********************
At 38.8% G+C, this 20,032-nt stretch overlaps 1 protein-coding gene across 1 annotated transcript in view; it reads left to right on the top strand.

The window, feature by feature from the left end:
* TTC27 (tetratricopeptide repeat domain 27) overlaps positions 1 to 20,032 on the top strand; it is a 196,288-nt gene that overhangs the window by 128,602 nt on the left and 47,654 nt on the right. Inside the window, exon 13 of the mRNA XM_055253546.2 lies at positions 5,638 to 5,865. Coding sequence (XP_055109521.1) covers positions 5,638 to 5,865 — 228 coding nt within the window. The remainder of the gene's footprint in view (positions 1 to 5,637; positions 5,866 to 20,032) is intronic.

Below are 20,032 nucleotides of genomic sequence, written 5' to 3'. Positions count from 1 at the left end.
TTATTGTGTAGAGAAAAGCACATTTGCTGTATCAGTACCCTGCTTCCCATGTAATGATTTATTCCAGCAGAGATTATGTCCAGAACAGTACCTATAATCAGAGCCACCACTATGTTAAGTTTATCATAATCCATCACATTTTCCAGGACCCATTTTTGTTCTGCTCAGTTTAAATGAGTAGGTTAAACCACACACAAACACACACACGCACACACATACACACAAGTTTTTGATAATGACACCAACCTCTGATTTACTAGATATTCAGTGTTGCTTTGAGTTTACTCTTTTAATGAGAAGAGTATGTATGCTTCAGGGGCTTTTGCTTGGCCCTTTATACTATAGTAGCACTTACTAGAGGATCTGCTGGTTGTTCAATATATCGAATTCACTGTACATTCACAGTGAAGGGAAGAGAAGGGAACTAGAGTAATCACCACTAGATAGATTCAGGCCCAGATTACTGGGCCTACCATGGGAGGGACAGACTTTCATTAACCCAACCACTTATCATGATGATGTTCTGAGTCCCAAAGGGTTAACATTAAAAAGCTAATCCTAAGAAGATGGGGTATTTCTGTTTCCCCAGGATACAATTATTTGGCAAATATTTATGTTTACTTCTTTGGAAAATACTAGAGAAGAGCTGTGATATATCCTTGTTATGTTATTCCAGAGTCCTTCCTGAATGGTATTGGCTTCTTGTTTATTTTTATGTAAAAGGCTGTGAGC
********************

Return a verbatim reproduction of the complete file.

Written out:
At 38.8% G+C, this 20,032-nt stretch overlaps 1 protein-coding gene across 1 annotated transcript in view; it reads left to right on the top strand.

The window, feature by feature from the left end:
* TTC27 (tetratricopeptide repeat domain 27) overlaps positions 1 to 20,032 on the top strand; it is a 196,288-nt gene that overhangs the window by 128,602 nt on the left and 47,654 nt on the right. Inside the window, exon 13 of the mRNA XM_055253546.2 lies at positions 5,638 to 5,865. Coding sequence (XP_055109521.1) covers positions 5,638 to 5,865 — 228 coding nt within the window. The remainder of the gene's footprint in view (positions 1 to 5,637; positions 5,866 to 20,032) is intronic.

Below are 20,032 nucleotides of genomic sequence, written 5' to 3'. Positions count from 1 at the left end.
TTATTGTGTAGAGAAAAGCACATTTGCTGTATCAGTACCCTGCTTCCCATGTAATGATTTATTCCAGCAGAGATTATGTCCAGAACAGTACCTATAATCAGAGCCACCACTATGTTAAGTTTATCATAATCCATCACATTTTCCAGGACCCATTTTTGTTCTGCTCAGTTTAAATGAGTAGGTTAAACCACACACAAACACACACACGCACACACATACACACAAGTTTTTGATAATGACACCAACCTCTGATTTACTAGATATTCAGTGTTGCTTTGAGTTTACTCTTTTAATGAGAAGAGTATGTATGCTTCAGGGGCTTTTGCTTGGCCCTTTATACTATAGTAGCACTTACTAGAGGATCTGCTGGTTGTTCAATATATCGAATTCACTGTACATTCACAGTGAAGGGAAGAGAAGGGAACTAGAGTAATCACCACTAGATAGATTCAGGCCCAGATTACTGGGCCTACCATGGGAGGGACAGACTTTCATTAACCCAACCACTTATCATGATGATGTTCTGAGTCCCAAAGGGTTAACATTAAAAAGCTAATCCTAAGAAGATGGGGTATTTCTGTTTCCCCAGGATACAATTATTTGGCAAATATTTATGTTTACTTCTTTGGAAAATACTAGAGAAGAGCTGTGATATATCCTTGTTATGTTATTCCAGAGTCCTTCCTGAATGGTATTGGCTTCTTGTTTATTTTTATGTAAAAGGCTGTGAGC